Halloween trick-or-treating probably originated with a ninth-century European custom called souling. On All Souls Day (November 2), early Christians would walk from village to village begging for soul cakes, square pieces of bread with currants. In exchange for the cakes, the beggars would promise to say prayers on behalf of the donor's dead relatives. Thus the Halloween association with ghosts and souls in limbo. This week's collection of Halloween treats are for those who like to read and write ghost stories.
"There was a bright, eerie light surrounding the cave, where the man stood transfixed to the spot as if hypnotized. He could feel the fear in his mind and the evil presence that was haunting it." Come sit by the virtual campfire and read ghost stories written by the fifth and sixth grade classes of Upper Canada College Prep and Bishop Strachan School. Use the keyword search tool (enter keyword ghost) to find specific stories.
Scoutmaster R. Gary Hendra from Milpitas, California has collected ghost stories over the years, and invites readers to send more. One story, written by Lord Baden-Powell, Chief Scout, is reprinted from the December, 1932 Christmas issue of "The Scouter" in England. In Britain, reading ghost stories (such as Dickens's "Christmas Carol") in front of a flickering hearth are part of the Christmas tradition. In this country, of course, we tell ghost stories around the campfire or at Halloween.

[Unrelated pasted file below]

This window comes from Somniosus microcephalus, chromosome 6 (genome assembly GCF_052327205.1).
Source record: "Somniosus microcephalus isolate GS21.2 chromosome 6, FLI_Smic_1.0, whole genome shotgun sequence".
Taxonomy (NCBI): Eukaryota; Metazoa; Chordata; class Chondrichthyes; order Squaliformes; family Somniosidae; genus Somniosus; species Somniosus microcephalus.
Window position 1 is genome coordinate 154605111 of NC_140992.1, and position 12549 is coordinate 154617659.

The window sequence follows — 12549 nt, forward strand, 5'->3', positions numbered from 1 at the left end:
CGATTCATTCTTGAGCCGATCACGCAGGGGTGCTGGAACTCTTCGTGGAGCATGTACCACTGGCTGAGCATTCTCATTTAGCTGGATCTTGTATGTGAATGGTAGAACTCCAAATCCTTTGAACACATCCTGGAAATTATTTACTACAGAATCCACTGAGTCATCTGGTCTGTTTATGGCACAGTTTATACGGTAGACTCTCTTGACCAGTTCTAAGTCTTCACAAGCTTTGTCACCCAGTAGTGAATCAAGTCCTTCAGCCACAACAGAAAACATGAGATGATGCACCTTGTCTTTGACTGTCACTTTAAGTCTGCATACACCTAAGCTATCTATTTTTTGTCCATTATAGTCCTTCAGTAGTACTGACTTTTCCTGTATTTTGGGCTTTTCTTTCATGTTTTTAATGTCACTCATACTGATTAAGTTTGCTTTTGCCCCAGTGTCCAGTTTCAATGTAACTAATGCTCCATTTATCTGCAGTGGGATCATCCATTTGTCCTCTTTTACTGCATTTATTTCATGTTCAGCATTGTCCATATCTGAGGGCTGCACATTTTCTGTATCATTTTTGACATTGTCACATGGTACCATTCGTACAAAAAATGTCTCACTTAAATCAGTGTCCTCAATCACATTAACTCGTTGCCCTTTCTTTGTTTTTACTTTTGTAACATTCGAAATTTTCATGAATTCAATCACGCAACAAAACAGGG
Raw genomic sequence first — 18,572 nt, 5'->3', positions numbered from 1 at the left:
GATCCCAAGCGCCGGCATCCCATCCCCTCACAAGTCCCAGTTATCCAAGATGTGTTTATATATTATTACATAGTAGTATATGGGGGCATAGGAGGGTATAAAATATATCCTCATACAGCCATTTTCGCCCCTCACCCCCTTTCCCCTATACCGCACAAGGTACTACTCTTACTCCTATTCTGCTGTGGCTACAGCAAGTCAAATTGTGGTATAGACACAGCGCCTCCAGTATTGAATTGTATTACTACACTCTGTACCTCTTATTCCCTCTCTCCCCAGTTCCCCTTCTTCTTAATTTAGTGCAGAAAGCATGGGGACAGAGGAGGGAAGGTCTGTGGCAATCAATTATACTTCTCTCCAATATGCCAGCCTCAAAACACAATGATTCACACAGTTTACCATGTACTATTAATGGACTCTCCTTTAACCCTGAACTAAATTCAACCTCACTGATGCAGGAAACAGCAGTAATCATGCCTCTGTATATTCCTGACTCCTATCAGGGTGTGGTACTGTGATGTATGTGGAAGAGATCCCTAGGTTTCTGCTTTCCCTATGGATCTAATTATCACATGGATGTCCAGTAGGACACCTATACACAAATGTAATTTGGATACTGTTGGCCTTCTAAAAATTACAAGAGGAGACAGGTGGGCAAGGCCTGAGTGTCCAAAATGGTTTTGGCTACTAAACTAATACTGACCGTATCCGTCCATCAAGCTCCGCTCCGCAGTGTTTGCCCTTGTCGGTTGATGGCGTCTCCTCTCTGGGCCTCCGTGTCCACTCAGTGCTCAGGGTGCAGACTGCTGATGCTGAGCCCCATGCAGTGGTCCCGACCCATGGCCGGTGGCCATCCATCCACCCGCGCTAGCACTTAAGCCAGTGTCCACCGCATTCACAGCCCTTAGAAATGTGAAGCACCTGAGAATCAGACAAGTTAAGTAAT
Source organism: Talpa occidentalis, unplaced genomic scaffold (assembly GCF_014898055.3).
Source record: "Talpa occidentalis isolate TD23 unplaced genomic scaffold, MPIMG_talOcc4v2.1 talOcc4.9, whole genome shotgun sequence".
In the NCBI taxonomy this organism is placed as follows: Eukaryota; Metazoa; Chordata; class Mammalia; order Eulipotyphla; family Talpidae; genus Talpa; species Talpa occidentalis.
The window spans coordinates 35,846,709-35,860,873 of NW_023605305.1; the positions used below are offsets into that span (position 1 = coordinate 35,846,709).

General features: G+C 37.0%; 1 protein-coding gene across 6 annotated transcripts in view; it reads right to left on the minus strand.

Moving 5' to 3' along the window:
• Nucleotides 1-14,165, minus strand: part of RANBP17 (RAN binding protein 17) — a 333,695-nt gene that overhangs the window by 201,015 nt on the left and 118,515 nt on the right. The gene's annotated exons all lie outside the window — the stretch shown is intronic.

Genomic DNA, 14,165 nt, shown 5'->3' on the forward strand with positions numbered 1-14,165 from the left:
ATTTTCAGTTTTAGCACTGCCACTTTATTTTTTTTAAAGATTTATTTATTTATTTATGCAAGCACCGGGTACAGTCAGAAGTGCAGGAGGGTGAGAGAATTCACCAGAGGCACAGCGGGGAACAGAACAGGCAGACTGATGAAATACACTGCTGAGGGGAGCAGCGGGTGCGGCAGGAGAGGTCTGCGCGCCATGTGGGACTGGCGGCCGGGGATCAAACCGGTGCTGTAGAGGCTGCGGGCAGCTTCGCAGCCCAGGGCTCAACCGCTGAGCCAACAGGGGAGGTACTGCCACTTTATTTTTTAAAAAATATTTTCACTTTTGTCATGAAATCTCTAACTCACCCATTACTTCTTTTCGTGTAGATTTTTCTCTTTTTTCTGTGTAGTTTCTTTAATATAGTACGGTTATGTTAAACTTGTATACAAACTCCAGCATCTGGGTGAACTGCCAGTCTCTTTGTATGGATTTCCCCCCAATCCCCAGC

Moonlit Road is a collection of ghost stories with "roots in Southern culture and folklore." Most stories (offered in both text and audio) are adaptations of folktales passed down through the oral tradition, but a few are new, published with permission from the author. The audio files are excellent, as are the Cultural Background pages you'll find on each story page.